FIRST PART based on the behaviour
NB: "Accès refusé" on screenshots means "Access denied".
1) Execution protection
a) with the TaskManager launched via Ctrl+Alt+Del: F1/F2
b) with srip32 launched by explorer.exe: F1/F2
c) with shellcode for running notepad.exe: F1/F2
d) launching calc.exe via an other executable:
-with a specific tool: F1/F2
-with AdvApiMon: P1/P2
NB. It's important to note that the configuration by default does not act as an application firewall: for that purpose, it requires to add a list of applications to monitor like the browser for instance.
a) Process termination
-with the Task Manager: P1/P2
-with cmd (Task kill): P1/P2 (access denied)
-with APT (kernel method): P1/P2
-with IceSword: F1/F2
NB: this is here not an issue: the driver kilf.sys (the base of kav protection) is still loaded and active in memory: the program is not fully terminated, disabled or deactivated.
That's why it's important to mitigate termination test results (AV/HIPS/Firewall).
b) Service termination/deactivation
-with CMD (net stop): P1/P2
-with Osrloader: P1/P2
-with IceSword: F1/F2
c) Driver unloading
-with Drvloader (stop the driver): P1/P2
-with SDTRestore: P1/P2
-with driverloader: P1/P2
d) Process and memory dumping
-with PmDump: P1/P2
-with UH (memory editor): P1/P2
As we see we can't dump avp.exe:
2) Kernel protection
a) Crashing the computer
-with Bang: P1/P2
-with Regtest2: F1/F2
NB. the computer crashes but there is no confirmation at the reboot with the regtest dialog boxe (the service is blocked from running at the reboot).
-with a BSOD tool: F1/F2
-hooking Service.exe with Kapimon: P1/P2 (unable to load Kapimon's driver)
b) Physical memory access
-with Physmem: F1/F2
If we use Helios anti-rootkit HIPS for the same test, the access to physical memory is easily blocked:
-with SSDTRestore: P1/P2
c) service/driver installation:
-with a "Ring 0 injector" : P1/P2
-with a kernel driver manager: P1/P2
-register calcdrv: P1/P2
NB: here kav blocks only service/driver installation (register, or register and run option), but is not able to block the driver from loading once this one registred (requires an "allow " answer to the registry guard alert).
3) Integrity Protection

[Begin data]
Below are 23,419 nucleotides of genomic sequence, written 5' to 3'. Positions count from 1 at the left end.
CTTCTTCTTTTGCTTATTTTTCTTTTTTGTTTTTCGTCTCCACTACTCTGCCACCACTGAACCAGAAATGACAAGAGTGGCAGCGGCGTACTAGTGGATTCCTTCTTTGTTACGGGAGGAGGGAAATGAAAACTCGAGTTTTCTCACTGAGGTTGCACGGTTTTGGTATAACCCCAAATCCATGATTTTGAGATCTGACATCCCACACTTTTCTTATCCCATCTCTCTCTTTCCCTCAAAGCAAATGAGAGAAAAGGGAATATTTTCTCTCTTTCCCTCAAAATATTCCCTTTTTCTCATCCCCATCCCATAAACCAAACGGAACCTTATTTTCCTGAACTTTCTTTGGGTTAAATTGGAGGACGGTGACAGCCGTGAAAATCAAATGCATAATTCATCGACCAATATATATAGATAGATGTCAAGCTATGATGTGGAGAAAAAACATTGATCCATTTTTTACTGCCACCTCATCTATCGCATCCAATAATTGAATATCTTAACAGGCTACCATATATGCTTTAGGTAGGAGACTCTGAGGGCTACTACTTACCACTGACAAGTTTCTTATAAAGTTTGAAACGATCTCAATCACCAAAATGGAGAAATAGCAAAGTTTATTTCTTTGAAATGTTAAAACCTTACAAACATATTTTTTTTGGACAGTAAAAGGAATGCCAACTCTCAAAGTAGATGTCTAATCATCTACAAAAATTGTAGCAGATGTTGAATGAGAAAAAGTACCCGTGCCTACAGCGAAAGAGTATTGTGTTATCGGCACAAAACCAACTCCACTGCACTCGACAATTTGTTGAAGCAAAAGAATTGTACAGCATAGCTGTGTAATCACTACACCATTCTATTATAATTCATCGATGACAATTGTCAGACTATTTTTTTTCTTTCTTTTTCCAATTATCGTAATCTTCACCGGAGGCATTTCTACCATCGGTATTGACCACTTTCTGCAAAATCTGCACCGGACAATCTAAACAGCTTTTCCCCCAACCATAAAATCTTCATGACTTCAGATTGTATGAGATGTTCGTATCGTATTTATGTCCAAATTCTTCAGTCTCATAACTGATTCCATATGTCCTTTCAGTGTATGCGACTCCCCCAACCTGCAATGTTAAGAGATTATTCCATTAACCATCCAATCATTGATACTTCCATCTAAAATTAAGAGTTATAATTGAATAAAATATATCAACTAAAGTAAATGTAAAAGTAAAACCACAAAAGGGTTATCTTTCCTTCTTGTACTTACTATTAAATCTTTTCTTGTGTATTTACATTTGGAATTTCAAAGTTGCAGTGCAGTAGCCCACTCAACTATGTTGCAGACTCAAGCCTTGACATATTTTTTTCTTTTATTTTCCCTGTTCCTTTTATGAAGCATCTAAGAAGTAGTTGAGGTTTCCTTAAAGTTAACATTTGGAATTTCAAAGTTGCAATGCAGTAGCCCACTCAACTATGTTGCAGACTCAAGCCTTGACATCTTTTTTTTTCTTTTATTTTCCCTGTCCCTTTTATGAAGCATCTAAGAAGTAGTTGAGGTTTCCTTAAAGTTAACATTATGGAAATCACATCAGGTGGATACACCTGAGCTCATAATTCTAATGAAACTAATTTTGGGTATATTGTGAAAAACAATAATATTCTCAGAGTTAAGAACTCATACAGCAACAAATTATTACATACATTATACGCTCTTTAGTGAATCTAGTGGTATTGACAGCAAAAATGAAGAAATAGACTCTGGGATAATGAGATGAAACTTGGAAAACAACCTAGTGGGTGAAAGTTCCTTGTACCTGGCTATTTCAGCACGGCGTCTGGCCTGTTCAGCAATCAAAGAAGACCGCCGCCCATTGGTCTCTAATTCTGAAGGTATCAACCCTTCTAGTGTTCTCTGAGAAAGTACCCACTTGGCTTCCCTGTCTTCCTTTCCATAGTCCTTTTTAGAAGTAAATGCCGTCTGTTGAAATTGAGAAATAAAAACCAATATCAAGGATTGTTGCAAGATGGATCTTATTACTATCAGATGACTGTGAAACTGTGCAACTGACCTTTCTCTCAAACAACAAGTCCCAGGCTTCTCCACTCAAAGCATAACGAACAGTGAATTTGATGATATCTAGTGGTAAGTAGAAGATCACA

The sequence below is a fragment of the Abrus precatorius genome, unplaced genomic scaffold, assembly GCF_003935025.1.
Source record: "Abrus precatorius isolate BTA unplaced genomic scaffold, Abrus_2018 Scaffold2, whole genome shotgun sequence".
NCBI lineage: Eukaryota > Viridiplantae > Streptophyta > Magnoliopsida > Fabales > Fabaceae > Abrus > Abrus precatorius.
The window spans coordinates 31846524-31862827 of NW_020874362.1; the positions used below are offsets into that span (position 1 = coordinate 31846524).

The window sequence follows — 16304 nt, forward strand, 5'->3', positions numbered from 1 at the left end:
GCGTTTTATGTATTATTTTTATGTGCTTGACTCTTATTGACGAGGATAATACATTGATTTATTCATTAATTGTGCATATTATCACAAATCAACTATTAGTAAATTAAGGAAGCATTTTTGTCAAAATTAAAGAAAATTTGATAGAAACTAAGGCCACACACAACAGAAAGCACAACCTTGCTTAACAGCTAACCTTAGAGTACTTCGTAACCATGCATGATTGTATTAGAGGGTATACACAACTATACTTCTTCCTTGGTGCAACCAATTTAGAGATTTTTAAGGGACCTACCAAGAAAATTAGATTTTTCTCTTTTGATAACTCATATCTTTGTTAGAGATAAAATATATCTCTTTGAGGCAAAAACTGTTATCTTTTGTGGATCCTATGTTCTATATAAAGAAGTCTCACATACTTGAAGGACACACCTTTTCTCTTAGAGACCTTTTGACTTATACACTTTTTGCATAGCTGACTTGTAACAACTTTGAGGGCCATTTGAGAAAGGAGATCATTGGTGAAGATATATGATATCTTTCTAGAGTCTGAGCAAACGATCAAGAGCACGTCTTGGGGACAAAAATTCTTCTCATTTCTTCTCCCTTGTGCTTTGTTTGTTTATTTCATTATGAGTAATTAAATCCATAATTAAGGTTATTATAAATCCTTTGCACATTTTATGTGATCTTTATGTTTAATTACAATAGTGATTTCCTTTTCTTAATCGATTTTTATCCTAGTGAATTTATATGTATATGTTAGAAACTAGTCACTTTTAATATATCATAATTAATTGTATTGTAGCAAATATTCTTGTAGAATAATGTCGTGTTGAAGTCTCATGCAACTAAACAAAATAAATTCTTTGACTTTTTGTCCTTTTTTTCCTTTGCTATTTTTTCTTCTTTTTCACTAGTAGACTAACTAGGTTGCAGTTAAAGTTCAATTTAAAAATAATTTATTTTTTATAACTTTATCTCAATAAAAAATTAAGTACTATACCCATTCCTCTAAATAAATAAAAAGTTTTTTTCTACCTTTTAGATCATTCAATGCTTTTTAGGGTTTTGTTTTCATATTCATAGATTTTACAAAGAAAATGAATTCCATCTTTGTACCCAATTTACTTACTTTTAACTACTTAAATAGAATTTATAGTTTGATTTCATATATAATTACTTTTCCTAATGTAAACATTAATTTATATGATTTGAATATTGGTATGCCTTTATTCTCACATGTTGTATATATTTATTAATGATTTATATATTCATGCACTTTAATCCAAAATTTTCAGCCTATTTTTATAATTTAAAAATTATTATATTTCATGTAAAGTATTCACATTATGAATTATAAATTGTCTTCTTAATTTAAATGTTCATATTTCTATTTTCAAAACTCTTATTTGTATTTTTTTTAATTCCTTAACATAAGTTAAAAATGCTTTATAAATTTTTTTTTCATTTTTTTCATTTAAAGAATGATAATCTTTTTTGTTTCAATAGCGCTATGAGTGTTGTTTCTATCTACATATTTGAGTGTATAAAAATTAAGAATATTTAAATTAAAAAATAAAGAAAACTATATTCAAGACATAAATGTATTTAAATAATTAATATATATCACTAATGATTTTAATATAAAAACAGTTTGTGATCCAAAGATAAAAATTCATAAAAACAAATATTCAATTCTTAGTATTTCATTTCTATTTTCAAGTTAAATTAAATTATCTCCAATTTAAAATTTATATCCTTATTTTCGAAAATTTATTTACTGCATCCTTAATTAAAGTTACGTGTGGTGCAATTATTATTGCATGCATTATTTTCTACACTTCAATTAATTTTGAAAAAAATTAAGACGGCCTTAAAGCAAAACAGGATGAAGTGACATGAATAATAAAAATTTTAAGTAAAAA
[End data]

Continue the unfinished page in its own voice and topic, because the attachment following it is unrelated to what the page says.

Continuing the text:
a) Integrate new dlls in System32 folder
-with BoWall: The new dlls are successfully added into System32 : F1/F2
-with PrivBar : P1/P2
The toolbar is detected when it is activated in IE (after installation), and is disabled once the browser is restarted, if "Deny" was selected :
b) Load and unload a dll in Internet Explorer with APM
Kav detects both the dll loading and unloading : P1/P2
c) dll injection
-in IE with Copycat (leaktest): Code injection is blocked, then the "exploited" file can't be downloaded : P1/P2
-in Firefox: P1/P2
-in AVP.exe (service and Gui) and TCPview.exe with Zapass: P1/P2
-in explorer.exe (with a too specifically designed for that) : P1/P2
-injection in avp.exe with another tool: P1/P2
-Global Injection (in all running processes): P1/P2
NB: this is here a masochistic tool: the global injection concerns all running processes, the tool itself included.
d) Hooking and hijacking IE with Kapimon: P1/P2
Here the test can't run since the Kapimon driver is blocked from loading.
If we allow it, we notice that KAV detects the browser hijacking:
e) Process Modification via API with Apiguard (vs service.exe and avp.exe): P1/P2
f) Windows File Protection deactivation: P1/P2
NB. The registry guard prevents the deactivation at the reboot.
g) ActiveX installation (Finjan online tests): P1/P2
-With Internet Explorer: P1/P2
-With Crazy Browser (installed after KAV installation): F1/F2
Here the log.txt file created on C:finjan folder:
NB. Kav takes a finguerpring of already installed component only: it's neccesary to add each application in the configuration list (Integrity protection).
In addition, most browsers are able to protect their own integrity without third party programs (case of IE against ActiveX, via security options parameters).
h) Disable TaskManager: P1/P2
-with a RAT: this is here an option available in many RATs and trojans like this RAT used for this test (OM is just a name for the server):
- with a hack tool: P1/P2
All scanner engines are sleeping, except for BitDefender:
An online analysis is available here.
i) Bypassing File system permission: P1/P2
This tool uses system's privileges by installing itself as a service.
As often, heuristic engines like to play a funny quizz: suspicious, trojan/worm...
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